Ted Trautman

New exhibit helps celebrity scientist teach climate change

The Chabot Space and Science Center will take on climate change in a big way this month when it opens a new exhibit with the help of a little scientific star power. Science educator Bill Nye, popularly known as “Bill Nye the Science Guy,” came to Chabot on Friday to introduce the new “Bill Nye’s Climate Lab,” which opens to the public on November 20.

Still no winner in state’s tight attorney general race

Amid a wave of Democratic victories in California that defied major gains for Republicans in the rest of the nation, the race to become the state’s next attorney general is so evenly split—between Democratic candidate Kamala Harris and Republican Steve Cooley—that its winner may not be known for weeks.

Voter turnout in Alameda County lowest in a decade

Despite a hotly contested gubernatorial race and a controversial ballot initiative that would have decriminalized marijuana throughout California, voter turnout in Alameda County for Tuesday’s election dropped to its lowest level in at least a decade.

Mapping Oakland’s election

Not all Oaklanders will be looking at the same ballot tomorrow: while every resident is eligible to vote for citywide offices, the winners of several local offices will be determined by voters in specific districts. To see which offices and candidates you’ll have a chance to vote for, check out Oakland North’s political district maps.

Tracking the candidates’ financial interests

This information helps voters make informed decisions, and helps the public detect any potential conflicts of interest that might tempt an official to use her office for personal gain. In California, this information is recorded on a document called the “Statement of Economic Interests,” or Form 700 under the state’s Fair Political Practices Commission.

Small business owner Arnie Fields aims for top Oakland job

Of the ten people running for mayor in Oakland this fall, Arnold Fields—Arnie to his friends, and if you’re voting in Oakland, he considers you a friend—may be the candidate whose campaign most resembles his life before politics. Between appearances on the campaign circuit, Fields still pulls double duty as a real estate broker and as the owner and operator of Revolution Café, a West Oakland coffee shop and bar that doubles as his campaign headquarters.

BART Airport Connector breaks ground in Oakland

After more than two decades of debate and a recent sprint for the final bits of funding, on Wednesday a group of local, state, and federal officials broke ground to mark the start of construction on BART’s long-awaited Oakland Airport Connector. A dozen local political officials donned hardhats and gathered around a mound of dirt tidily piled in a corner of the station’s parking lot; in unison, they sank the golden blades of their ceremonial shovels into the earth.

‘BART Week’ offers prizes to increase transit traffic

In an effort to increase its drooping ridership, BART has declared this week “Try BART Week.” All week, the transit district will be giving away free prizes including BART passes, airline tickets, and ice cream parties to a few lucky BART customers. Over the course of the week, BART will be awarding 1,300 prizes, collectively worth over $60,000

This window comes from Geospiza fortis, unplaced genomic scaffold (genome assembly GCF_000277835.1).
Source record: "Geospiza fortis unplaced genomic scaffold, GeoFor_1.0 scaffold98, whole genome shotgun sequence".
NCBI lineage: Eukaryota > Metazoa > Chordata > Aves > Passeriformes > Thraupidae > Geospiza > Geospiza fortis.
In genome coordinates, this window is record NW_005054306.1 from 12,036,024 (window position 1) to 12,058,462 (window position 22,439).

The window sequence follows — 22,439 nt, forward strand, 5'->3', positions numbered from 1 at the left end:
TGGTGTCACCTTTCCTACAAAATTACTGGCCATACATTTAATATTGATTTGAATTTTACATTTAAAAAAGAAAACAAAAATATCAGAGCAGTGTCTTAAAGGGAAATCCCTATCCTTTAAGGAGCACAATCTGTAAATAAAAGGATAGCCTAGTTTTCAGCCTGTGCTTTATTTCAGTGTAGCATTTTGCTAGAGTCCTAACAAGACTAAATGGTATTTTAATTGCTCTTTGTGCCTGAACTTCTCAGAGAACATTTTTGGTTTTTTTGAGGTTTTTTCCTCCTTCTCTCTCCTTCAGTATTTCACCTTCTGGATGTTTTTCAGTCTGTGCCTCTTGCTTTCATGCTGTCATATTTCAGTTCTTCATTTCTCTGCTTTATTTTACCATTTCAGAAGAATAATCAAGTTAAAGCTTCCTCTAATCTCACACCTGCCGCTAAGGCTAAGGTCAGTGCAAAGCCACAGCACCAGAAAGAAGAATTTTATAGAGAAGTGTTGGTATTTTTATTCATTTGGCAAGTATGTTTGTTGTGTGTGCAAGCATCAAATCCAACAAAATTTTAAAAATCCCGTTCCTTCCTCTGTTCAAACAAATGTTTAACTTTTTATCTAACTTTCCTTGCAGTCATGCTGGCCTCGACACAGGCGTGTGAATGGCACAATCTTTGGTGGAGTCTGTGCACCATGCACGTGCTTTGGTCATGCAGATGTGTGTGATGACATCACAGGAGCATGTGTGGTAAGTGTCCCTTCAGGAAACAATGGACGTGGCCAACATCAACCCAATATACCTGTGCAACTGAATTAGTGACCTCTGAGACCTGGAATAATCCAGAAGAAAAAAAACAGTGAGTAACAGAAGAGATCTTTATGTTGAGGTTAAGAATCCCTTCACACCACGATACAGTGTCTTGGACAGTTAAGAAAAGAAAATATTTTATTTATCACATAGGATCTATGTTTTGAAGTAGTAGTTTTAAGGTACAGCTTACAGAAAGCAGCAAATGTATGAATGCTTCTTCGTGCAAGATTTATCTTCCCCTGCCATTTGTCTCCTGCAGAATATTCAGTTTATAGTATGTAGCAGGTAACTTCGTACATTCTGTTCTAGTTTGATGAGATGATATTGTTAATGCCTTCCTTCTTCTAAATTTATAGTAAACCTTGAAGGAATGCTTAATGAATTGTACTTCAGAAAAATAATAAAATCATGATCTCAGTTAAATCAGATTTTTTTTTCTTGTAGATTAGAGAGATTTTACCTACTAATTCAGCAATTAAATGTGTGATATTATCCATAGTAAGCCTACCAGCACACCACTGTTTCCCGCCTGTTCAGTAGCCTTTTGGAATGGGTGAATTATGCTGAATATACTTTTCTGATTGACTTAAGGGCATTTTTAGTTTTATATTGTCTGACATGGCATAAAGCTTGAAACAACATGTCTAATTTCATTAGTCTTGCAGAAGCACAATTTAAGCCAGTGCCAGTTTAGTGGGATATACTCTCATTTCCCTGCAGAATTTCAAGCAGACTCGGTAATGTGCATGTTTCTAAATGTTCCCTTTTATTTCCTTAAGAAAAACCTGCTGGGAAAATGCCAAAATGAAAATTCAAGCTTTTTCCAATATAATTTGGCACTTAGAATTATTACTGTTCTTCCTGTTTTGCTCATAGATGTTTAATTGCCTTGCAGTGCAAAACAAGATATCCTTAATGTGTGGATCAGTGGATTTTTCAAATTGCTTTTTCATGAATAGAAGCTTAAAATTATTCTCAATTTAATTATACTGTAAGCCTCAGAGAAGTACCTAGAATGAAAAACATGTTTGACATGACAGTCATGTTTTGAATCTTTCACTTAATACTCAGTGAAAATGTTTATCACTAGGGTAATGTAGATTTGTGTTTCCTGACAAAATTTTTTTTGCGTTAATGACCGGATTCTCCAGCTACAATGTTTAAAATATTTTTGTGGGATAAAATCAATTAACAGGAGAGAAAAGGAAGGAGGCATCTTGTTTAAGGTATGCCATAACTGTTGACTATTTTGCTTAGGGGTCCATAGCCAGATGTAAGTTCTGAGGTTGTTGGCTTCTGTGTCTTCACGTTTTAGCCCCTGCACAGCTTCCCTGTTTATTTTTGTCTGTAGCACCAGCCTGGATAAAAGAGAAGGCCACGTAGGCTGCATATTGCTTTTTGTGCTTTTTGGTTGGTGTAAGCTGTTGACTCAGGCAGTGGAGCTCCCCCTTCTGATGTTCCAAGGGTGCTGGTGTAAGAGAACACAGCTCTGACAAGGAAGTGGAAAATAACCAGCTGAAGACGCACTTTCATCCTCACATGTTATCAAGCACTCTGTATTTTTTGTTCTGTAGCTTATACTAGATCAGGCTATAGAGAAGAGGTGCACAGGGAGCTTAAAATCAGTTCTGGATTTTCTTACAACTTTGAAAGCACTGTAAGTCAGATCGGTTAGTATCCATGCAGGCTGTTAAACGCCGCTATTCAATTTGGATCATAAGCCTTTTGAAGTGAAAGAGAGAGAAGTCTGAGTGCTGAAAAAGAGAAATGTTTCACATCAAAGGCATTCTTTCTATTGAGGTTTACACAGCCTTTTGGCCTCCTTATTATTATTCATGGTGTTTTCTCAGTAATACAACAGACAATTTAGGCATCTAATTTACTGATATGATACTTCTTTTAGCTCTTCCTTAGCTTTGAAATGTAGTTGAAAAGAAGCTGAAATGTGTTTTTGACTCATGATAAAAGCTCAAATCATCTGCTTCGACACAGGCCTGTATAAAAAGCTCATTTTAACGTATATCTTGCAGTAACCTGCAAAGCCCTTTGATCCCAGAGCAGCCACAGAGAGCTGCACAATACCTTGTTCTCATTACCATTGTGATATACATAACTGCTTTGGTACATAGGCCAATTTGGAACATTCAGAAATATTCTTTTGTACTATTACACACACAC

Free prizes galore during “Try BART Week”

For East Bay residents who don’t already ride BART, today may be the day to start. In a bid to win back the riders it has lost during the slumping economy of the last several years, BART has declared this week “Try BART Week,” and is offering a wide array of valuable prizes to lure riders to their trains—starting right here in Oakland.

Bay Area car owners may profit with new car-share law

If you have a car—preferably one that’s insured, reasonably new, and clean—starting in January, it could make you money every time you park. All you have to do is let a few strangers drive it. This kind of car-sharing is not unheard of in California, but a new state law is about to make it easier to rent out your car when you don’t need it.

Oakland’s fixed-gear fixation

Bicycles have long been ingrained in the Bay Area’s transportation culture, so it’s no surprise that fixed-gear bikes—single-gear bikes with no rear freewheel, making it impossible for the rider to coast—have found a home in Oakland.

Wine tasters have nose for East Bay vintage

Think your Chardonnay has an oaky aftertaste? Try Oakland’s! Wine connoisseurs may focus on the vines of Napa County when touring California, but this weekend one group of out-of-towners found out the East Bay has a few wineries of its own.

Artists set Lake Merritt terrarium project afloat

An aquarium, everyone knows, is a glass case that holds fish. A terrarium is the same thing without the water, so it holds plants, along with the occasional lizard or tarantula. What, then, might be found inside an eight-foot, 3,000-pound sphere called the Wonderarium? Two Oakland artists are trying to decide—and when they do, they want to put it in the middle of Lake Merritt.

Sunday social hour for bikers

For those who can’t decide between a Sunday morning bike ride and dutifully going to church, Manifesto Bicycles has been helping Oakland cyclists have it both ways. Since 2008, the locally owned bike shop on 40th Street has been hosting “Bike Church,” an irregular Sunday morning gathering at Manifesto, where attendees can listen to music, enjoy street food and catch up with one another.